Business continuity management is undergoing an evolution. While it began as a practice focused on keeping the lights on in the face of cyber attack or natural disaster, business continuity management today is an integrated discipline that focuses on multifaceted approaches to the identification and remediation of risks and actionable plans to address those risks when necessary.
When exploring the evolution of business continuity management, readers can see the discipline growing to meet an ever-increasing array of threats, along with the increasingly complex responses necessary to ensure companies remain vigilant, resilient, and responsive.
Keeping Cool – Figuratively and Literally
Business continuity management began in earnest in the 1970s. At the time, the work focused on keeping massively large data centers and computers cool. Those mainframes were cooled using water-cooling pipes.
Protecting the pipes from intrusion became a key component of business continuity, as the solution to protecting the mainframes was in itself a threat to the data and systems stored within.
While the massive mainframes of the past have been replaced with racks of servers, the need for cool has not changed. Today, the servers may take up a fraction of the space from previous acres of mainframes.
However, the rooms where those servers reside are lined with cooling systems that surround the space with chilled air. Keeping temperatures and humidity low continues to be a key element of business continuity management 40+ years later.
Business continuity became a more formalized discipline in the 1980s, with a clearly defined mission to protect the organization. This notion was largely executed by looking at the employees, technologies, and business processes used by the company and determining what was needed to keep the company operationally sound.
Gap analyses and risk assessments have been a part of business continuity management since the 1980s, when the focus was on protecting data and paper files. These assets needed to be secured in the event of a natural disaster to ensure businesses continued to exist when faced with potentially catastrophic events.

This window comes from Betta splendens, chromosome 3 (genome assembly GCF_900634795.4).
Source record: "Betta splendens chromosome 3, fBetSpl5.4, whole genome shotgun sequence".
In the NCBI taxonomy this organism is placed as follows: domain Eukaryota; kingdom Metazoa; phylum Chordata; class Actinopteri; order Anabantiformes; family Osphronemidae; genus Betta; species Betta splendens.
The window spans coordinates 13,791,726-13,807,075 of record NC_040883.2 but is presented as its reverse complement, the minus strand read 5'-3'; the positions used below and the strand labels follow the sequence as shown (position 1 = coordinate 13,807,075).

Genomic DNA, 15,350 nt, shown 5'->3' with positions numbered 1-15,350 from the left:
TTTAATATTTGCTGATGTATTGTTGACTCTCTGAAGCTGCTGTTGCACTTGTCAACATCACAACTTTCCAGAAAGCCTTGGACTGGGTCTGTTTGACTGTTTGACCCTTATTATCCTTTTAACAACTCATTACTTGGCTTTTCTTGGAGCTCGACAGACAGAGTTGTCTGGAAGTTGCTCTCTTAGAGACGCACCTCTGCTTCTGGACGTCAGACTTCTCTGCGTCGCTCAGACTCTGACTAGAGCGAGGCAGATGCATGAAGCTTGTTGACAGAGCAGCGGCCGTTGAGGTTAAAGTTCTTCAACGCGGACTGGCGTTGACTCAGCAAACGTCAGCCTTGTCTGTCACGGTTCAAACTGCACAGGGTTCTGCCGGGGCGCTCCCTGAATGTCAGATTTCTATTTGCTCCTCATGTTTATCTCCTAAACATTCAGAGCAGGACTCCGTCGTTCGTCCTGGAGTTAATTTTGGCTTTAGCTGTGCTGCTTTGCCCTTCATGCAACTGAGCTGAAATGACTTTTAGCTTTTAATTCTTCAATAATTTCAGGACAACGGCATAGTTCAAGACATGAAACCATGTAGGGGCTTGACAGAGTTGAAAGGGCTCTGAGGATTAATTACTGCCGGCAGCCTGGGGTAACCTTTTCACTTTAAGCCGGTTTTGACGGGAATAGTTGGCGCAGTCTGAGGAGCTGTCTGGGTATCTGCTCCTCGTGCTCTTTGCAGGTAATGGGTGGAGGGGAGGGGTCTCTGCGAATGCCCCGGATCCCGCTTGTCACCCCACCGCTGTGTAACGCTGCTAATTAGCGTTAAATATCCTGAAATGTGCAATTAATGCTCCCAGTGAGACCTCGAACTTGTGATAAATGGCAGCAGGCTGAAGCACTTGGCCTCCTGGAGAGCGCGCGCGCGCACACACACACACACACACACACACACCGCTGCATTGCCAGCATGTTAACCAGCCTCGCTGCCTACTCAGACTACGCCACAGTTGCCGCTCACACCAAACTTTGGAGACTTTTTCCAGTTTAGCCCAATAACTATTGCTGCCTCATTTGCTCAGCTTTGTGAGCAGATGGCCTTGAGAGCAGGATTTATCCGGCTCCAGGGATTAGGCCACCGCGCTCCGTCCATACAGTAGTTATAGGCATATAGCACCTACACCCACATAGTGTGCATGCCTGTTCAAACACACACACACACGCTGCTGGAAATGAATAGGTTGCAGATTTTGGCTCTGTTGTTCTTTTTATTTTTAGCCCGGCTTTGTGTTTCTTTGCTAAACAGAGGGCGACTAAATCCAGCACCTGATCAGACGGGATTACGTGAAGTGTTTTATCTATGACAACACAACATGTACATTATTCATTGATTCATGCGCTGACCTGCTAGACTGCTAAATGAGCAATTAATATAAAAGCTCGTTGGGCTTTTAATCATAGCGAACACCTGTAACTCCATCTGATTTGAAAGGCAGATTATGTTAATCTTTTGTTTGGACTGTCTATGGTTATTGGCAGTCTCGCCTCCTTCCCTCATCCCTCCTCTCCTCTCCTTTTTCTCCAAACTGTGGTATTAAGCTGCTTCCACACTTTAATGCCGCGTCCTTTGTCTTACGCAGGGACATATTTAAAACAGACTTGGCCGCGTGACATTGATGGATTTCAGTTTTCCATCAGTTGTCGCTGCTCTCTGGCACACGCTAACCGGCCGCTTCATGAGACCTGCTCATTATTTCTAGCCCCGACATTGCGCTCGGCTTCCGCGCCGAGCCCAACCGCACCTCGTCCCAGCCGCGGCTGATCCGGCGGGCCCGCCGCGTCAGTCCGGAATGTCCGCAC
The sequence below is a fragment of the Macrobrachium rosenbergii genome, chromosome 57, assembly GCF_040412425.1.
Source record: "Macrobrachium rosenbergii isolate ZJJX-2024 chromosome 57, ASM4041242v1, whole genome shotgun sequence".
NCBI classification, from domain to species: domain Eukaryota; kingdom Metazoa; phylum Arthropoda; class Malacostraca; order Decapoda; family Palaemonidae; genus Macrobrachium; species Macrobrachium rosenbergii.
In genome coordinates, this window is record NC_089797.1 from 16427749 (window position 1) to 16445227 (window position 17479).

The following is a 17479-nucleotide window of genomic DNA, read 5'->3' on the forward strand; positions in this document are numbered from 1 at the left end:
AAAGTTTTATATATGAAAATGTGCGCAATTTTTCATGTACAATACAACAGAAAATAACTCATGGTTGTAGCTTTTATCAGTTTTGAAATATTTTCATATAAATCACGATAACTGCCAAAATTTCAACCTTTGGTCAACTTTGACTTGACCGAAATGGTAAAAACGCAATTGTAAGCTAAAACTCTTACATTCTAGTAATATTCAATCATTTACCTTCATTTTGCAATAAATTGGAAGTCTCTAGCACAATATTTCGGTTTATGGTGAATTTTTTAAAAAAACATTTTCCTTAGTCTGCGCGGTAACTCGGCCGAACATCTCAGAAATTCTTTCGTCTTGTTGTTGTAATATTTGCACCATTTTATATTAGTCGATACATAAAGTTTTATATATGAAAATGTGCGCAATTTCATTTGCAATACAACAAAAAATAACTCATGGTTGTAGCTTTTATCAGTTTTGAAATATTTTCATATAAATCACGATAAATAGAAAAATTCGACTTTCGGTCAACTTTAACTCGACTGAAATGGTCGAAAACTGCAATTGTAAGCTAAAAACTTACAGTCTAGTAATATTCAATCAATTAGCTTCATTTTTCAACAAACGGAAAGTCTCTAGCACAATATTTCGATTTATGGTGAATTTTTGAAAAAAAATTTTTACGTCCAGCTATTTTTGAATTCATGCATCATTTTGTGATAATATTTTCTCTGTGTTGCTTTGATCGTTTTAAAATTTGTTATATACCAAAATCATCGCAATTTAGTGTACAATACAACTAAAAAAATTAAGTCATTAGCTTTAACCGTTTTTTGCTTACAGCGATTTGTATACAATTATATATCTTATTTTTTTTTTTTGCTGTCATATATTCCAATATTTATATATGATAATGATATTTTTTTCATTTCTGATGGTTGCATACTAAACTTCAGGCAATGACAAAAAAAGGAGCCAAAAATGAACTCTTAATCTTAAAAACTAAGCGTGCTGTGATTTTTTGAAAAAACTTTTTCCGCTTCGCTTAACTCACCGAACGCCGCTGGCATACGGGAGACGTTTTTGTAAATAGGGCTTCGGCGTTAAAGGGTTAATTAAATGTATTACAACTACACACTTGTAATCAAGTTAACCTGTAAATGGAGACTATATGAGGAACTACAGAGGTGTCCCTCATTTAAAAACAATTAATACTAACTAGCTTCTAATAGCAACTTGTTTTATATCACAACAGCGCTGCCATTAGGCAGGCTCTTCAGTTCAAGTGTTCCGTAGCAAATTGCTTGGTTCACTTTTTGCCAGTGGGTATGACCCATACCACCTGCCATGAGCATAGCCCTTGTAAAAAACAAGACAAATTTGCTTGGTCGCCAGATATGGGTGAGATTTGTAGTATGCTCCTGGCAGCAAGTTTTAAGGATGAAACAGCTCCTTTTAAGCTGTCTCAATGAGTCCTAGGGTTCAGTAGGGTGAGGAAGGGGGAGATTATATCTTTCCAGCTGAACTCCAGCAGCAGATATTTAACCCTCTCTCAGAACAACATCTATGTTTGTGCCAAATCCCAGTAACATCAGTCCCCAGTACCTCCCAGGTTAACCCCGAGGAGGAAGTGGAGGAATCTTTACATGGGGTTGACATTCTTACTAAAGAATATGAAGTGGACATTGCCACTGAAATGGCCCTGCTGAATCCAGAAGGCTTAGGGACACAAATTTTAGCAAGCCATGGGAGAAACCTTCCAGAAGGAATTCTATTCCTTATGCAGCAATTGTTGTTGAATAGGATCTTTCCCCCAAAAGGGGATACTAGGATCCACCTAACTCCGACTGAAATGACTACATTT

In the 1990s, the U.S. government issued standards for federal agencies, all of which today have continuity of government and continuity of operations plans to ensure the work continues.
Process and Function
Today, the needs of modern organizations continue to focus on data integrity and continued operational functionality. However, business continuity management is focused more on the processes and procedures necessary in a landscape with myriad threats.
Business continuity management today begins with the development of enterprise goals, needs, and measures. These guidelines, often referred to as enterprise risk management, determine why business continuity is important, and the procedures and processes that will be used to assess, identify, ameliorate, execute, and evaluate plans, both in theory and practice.
These planning guidelines also determine the roles, identify the teams responsible, and provide clear guidance on how business continuity is managed. It is the broad framework an organization establishes under which an array of other activities is done.
Enterprise risk management is the umbrella under which other activities fall, with business continuity being the most critical. It is one measure of an organization’s appetite for risk and its approach to how risks are viewed within the organization.
Enterprise risk management, specifically the risk assessment component, has four steps.
- Identification. The enterprise identifies potential risks and assesses the severity of each, including the potential consequences if the risk is actualized. This analysis is best done across business units and in coordination with other areas of the company. Doing so ensures that risks are approached from multiple vantage points. In addition, the consequences of those risks can be evaluated from different areas of the enterprise. The totality of risks then needs to be ranked, with determinations made about the likelihood and potential deleterious impacts of each risk articulated.
- Design. Once the potential risks have been ranked, it is critical to identify potential solutions to mitigate each risk and come up with actionable solutions to each risk. These solutions, like the risks themselves, also need to be ranked, factoring in the costs to deploy and the consequences of not deploying.
- Implementation. Once solutions are agreed upon, time needs to be taken to build, implement, test, and assess those solutions. Implementation timelines need to be factored into the assessment and ranking phases.
- Validation. Testing is a critical component. Enterprises need to be sure that the risk mediations are functional and actionable, even if those assessments can only be done within a conceptual framework. It is important that measures of efficacy be determined for each risk solution and those measures factored into the assessment phase.
Business Continuity Management Today